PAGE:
A feasible solution is to delete those files automatically after a certain period that is not accessed in that period of time. This automated process is efficient and time-saving. Also, it saves your labor.
To execute these automated operations, you need to take help from the crontab. That’s why I had discussed it just a while ago. Let us say you want to delete the unused files from the tmp directory once a week.
First, notify the users of your server about this. Tell them that you are going to delete the temp files that are not accessed in a week. Executing the operation without announcing the policy may lead to a massacre.
Procedure to Cleaning the Directory
Then you have to type a script that is going to find the desired files. The command is as follows:
find /tmp -type f \( ! -user root \) -atime +7
After executing it, you will be able to find all the files (except the files of the root user) that are not accessed within the last seven days. Now you are half done. You have found those unnecessary files that are to be deleted. To delete them, you have to execute this:
find /tmp -type f \( ! -user root \) -atime +7 -delete
So, we have found a way to empty the tmp directory in Linux in a systematic manner. But the owner of the server has to execute the script manually every week. This can be avoided by using the crontab. To make the script periodically executable, let us make a file containing the syntax. Now we are making a file named “tmp.swipe.sh” (quotation signs are excluded).
Then a crontab command is to be set. First, execute this:
It will open the crontab file. Then execute this command there. It will run our script every Monday at 12 pm.
0 0 * * mon /opt/scripts/tmp.swipe.sh
After writing this, save an exit.
So, we have created a way to clean the tmp directory once a week. You do not have to think about it anymore. Your time, space, and labor are saved. You can also change the time interval according to your convenience. Here we have used the seven-day period only as an example to demonstrate the procedure.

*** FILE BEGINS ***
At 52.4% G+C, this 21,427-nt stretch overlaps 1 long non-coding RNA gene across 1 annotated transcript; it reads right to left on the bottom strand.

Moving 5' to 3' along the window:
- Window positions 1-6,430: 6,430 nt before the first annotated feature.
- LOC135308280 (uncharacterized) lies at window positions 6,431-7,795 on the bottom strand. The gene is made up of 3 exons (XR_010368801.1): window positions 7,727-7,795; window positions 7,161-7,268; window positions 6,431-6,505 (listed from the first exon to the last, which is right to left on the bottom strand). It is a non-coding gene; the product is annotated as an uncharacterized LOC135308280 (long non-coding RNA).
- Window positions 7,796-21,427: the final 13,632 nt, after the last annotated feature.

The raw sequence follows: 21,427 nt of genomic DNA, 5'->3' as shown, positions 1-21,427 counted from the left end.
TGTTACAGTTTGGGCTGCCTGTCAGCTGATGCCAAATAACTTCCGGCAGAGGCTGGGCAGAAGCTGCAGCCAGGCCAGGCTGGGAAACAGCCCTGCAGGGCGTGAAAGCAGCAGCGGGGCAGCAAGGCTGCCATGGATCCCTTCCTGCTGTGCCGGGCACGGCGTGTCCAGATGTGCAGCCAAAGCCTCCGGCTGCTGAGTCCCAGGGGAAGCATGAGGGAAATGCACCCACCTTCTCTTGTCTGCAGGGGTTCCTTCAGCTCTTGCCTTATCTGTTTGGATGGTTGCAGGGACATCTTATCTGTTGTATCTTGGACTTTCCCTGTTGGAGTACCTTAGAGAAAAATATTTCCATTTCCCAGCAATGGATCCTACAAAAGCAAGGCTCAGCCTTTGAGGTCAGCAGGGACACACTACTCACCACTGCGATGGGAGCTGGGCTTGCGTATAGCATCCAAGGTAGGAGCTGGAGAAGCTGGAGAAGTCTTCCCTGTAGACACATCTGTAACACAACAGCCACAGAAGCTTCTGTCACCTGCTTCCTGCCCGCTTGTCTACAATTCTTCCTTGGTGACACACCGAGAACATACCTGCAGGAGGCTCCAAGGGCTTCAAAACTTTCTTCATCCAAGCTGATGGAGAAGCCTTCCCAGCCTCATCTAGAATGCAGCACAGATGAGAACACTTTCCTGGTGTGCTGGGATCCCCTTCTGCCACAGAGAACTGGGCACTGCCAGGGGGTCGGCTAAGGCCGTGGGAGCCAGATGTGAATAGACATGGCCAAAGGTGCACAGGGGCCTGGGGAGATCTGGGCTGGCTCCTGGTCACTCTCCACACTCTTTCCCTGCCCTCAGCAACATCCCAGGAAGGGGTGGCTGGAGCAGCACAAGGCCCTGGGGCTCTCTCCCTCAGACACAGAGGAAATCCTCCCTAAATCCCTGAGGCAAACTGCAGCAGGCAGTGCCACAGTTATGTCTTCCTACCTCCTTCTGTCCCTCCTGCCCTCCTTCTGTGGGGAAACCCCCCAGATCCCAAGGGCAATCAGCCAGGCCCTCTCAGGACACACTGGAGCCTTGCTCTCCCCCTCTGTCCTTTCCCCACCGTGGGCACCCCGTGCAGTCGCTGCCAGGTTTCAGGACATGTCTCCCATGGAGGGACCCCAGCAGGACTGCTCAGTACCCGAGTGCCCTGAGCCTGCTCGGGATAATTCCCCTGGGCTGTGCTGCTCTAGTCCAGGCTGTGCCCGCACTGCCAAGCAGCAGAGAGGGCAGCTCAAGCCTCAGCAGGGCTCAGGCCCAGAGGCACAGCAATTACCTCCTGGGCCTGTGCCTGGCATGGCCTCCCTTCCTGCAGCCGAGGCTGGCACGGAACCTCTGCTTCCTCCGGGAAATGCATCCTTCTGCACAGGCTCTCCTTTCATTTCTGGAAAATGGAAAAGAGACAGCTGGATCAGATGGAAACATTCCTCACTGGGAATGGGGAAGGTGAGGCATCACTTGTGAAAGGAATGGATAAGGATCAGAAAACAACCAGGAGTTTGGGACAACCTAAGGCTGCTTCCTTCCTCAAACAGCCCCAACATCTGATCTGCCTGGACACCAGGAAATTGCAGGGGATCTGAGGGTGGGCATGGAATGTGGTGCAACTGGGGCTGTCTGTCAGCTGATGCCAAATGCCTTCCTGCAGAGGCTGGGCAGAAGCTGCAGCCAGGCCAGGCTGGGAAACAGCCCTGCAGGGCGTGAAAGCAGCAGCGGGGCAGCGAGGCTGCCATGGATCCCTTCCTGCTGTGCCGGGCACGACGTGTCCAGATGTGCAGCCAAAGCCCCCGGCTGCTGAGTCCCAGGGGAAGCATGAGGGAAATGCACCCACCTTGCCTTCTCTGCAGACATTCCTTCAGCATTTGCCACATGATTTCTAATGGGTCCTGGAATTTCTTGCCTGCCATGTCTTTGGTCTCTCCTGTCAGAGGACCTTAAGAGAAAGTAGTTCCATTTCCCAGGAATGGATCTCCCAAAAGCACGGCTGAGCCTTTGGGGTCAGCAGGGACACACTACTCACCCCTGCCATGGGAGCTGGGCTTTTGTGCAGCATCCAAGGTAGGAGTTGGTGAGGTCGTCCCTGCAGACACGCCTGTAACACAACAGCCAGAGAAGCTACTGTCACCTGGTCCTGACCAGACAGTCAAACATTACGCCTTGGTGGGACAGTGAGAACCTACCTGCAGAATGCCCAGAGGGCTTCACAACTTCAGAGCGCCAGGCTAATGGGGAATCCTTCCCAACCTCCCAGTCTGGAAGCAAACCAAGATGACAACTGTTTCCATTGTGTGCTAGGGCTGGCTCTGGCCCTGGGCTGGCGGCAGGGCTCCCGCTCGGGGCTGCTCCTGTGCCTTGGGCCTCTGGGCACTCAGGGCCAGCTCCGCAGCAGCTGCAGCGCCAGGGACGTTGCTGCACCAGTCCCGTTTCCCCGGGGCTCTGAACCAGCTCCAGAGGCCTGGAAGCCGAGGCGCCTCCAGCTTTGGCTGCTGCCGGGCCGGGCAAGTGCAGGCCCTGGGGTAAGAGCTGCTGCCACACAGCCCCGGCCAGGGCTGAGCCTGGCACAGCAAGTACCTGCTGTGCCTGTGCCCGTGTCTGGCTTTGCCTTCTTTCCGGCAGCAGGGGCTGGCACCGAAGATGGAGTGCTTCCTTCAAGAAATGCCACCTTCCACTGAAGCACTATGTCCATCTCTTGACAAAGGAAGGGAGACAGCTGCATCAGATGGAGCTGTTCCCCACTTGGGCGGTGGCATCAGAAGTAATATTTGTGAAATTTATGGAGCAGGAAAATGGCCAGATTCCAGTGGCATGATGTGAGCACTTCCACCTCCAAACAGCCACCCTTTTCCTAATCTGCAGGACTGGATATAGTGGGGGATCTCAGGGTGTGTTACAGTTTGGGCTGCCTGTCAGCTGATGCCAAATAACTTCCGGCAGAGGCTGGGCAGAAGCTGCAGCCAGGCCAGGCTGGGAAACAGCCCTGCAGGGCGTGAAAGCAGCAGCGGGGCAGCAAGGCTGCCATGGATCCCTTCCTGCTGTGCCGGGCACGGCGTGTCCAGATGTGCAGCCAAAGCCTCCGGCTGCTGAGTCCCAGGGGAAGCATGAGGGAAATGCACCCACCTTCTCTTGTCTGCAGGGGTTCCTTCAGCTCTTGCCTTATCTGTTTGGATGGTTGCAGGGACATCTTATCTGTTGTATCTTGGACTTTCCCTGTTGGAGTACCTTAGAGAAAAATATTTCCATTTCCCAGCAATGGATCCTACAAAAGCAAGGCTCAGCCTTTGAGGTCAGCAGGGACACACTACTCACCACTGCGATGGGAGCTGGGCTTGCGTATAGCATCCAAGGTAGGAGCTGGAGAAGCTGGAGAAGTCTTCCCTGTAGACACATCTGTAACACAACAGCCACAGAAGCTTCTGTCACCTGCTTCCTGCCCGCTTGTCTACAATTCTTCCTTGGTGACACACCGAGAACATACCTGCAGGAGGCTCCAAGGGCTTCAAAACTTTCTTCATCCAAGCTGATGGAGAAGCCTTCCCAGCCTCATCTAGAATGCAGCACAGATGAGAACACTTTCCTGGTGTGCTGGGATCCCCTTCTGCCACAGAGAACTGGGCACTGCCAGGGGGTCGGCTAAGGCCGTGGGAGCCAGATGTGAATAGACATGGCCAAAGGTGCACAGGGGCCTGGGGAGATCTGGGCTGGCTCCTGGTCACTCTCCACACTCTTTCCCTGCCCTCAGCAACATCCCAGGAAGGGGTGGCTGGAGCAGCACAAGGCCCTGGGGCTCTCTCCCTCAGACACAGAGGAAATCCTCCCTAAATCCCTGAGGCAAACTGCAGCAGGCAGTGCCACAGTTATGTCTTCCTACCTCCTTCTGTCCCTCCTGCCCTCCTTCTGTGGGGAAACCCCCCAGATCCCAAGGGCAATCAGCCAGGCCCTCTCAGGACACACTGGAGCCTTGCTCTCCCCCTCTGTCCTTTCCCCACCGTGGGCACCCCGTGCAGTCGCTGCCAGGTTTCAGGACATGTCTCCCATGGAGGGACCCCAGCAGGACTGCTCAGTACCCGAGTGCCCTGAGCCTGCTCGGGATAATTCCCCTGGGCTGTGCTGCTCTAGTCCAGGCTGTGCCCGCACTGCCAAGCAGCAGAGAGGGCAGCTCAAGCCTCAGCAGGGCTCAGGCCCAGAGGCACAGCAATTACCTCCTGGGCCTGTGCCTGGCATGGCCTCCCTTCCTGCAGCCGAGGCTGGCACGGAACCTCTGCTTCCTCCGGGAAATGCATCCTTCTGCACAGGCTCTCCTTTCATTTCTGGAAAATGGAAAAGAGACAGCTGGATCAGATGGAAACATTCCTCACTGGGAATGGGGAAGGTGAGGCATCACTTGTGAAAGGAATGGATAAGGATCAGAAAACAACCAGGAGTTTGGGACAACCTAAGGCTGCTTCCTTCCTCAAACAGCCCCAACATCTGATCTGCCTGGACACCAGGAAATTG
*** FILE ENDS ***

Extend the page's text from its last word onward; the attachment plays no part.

There Is Directory Named /var/tmp. What Is the Difference Between this and /tmp?
Both of them basically play the same role in an operating system. The only difference is the deleting period.
If we reboot our system, the files in the /tmp are deleted automatically, while the files staying in /var/temp are not deleted only by a system reboot.
Also, the files inside /tmp are being emptied automatically after ten days. On the contrary, the files inside /var/tmp is deleted once a month.
What If I Delete the tmp Directory Accidentally?
Restoring the tmp directory is often needed because many Linux users delete the whole directory by accident. The restoring process is not a tough task at all. Execute the following commands stated below:
sudo mkdir /tmp
sudo chmod 1777 /tmp
The “mkdir” creates a new tmp directory. And then, we are giving the users access to the directory. Do a double-check about the permissions by executing this:
ls -ld /tmp
Now shut your PC down. And turn it on again. Your new tmp directory is ready for being used. You are all done.
We have discussed a lot about the tmp directory in Linux here. Keeping these points in mind will be sufficient for any user to run a Linux system with ease.
Though, in my opinion, this will suffice, maybe you have something in your mind that should be covered in this post, but I have not done that. To man is err. Leave a comment with that necessary part that was supposed to be mentioned here. That is all for today.